Same content for multiple clients?

Subject: Same content for multiple clients?
From: "Hart, Geoff" <Geoff-H -at- MTL -dot- FERIC -dot- CA>
To: "TECHWR-L" <techwr-l -at- lists -dot- raycomm -dot- com>
Date: Mon, 16 Dec 2002 09:09:36 -0500


meem writer wonders: <<I have written manuals for one client on a specific
software program. Another client has asked me to write a manual on the same
software program. My question is about content. How much do you
change/modify the content from one client to another?>>

First off, have a very close look at your contract with the first client.
With a standard contract, it's very likely that you performed a "work for
hire", and that they own the manual you wrote, lock, stock, and (smoking)
barrels. If that's the case, you can't resell the identical manual without
violating their copyright unless you get their permission to do so. If
they're reluctant to share, then you're out of luck unless you can persuade
them (e.g., by kicking back some of your new contract money) to let you
reuse the manual.

In an ideal world, you should be trying to customize the manuals for each
client's unique needs; you're not writing Microsoft's Word manual for a
broad general audience, but rather writing "Word for Dummies" for the subset
of that audience who needs more humor and handholding. Other examples: one
place may require the Accounting department to approve all purchase orders
while another lets managers do the approval; the docs would instruct readers
to route an electronic P.O. form differently depending on the approval
process. One client might be creating an intranet, while another might be
using it solely for an external Web site. The common thread? Your
value-added lies in customizing that information for the unique needs of the
client.

<<There are some sentences that no matter how much I try, sound best a
certain way. Can the same text be used in manuals for more than one client?
For example, "Click the File menu and select Print" or a description of a
window, screen or another component of the software.>>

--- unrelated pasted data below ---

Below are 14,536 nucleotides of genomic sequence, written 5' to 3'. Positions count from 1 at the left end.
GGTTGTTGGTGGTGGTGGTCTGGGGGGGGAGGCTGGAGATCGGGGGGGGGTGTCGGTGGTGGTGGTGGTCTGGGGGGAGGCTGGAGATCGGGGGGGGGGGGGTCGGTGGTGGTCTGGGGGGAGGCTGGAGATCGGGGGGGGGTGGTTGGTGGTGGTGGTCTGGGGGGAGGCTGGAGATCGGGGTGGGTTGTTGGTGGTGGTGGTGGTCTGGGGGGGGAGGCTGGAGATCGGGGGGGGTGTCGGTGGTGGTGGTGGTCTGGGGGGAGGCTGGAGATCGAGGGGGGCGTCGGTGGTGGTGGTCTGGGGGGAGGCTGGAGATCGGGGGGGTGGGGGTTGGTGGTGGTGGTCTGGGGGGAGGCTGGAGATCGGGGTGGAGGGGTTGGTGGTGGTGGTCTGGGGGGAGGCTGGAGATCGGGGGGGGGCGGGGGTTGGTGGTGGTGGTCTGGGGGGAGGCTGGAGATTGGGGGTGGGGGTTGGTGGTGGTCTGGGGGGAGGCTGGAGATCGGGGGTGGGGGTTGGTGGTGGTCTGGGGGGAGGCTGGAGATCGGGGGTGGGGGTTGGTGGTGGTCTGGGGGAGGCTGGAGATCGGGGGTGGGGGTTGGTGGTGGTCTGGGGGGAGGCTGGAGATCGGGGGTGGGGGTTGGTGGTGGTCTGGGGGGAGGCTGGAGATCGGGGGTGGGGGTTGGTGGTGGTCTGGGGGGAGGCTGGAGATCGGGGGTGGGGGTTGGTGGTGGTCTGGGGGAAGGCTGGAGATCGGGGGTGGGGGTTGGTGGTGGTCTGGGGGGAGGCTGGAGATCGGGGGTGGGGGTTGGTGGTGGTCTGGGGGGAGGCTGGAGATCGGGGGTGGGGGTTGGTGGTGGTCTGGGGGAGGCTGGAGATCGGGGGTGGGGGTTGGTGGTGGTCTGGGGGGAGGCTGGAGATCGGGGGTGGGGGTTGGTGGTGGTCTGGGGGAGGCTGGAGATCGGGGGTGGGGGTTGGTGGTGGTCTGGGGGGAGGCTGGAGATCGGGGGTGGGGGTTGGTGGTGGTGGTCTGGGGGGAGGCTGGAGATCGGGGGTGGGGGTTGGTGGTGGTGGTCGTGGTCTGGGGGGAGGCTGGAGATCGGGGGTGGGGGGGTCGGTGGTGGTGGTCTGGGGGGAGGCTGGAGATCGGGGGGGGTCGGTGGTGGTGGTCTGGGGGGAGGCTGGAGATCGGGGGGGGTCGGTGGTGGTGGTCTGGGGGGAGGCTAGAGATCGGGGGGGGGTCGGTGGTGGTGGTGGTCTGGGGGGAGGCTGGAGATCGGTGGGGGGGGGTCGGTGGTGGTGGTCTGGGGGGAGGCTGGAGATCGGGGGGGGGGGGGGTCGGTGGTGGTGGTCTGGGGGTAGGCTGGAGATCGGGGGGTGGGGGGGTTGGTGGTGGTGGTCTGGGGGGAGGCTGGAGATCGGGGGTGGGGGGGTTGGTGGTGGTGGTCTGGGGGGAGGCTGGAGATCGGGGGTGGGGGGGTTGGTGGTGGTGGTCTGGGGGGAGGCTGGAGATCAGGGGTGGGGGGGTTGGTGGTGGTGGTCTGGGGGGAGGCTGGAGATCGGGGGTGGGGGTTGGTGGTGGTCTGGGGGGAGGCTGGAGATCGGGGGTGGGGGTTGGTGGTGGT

Information cannot be copyrighted, but its presentation can be; none of us
could copyright the fact that China's population is 1.3 billion, but we
could each express and interpret that fact differently, and copyright our
presentation of the discussion of our interpretations. If you used "click
and select" in one manual, you can easily change this to "Open the File menu
and choose Print", or "File-->Print... Make it so!" The information is
identical, but the presentation is very different, and that gets you around
copyright restrictions. (And best of all, you can make such changes globally
with search and replace if you were consistent in your original writing.)

There are other things you can change with relatively minimal work. Some
clients want considerable context provided, while others don't. If your
first version was context-heavy, the second client might prefer a version
with less contextual information. Or vice versa. If one client uses the
software in a standalone environment, while the other uses it in a workflow
environment (with all steps integrated... as in my example of forwarding a
purchase order to Accounting), you'll need to explain different things. And
different clients may have different amounts of background knowledge,
thereby requiring different amounts of handholding.

--Geoff Hart, geoff-h -at- mtl -dot- feric -dot- ca
Forest Engineering Research Institute of Canada
580 boul. St-Jean
Pointe-Claire, Que., H9R 3J9 Canada

Hofstadter's Law--"The time and effort required to complete a project are
always more than you expect, even when you take into account Hofstadter's
Law."


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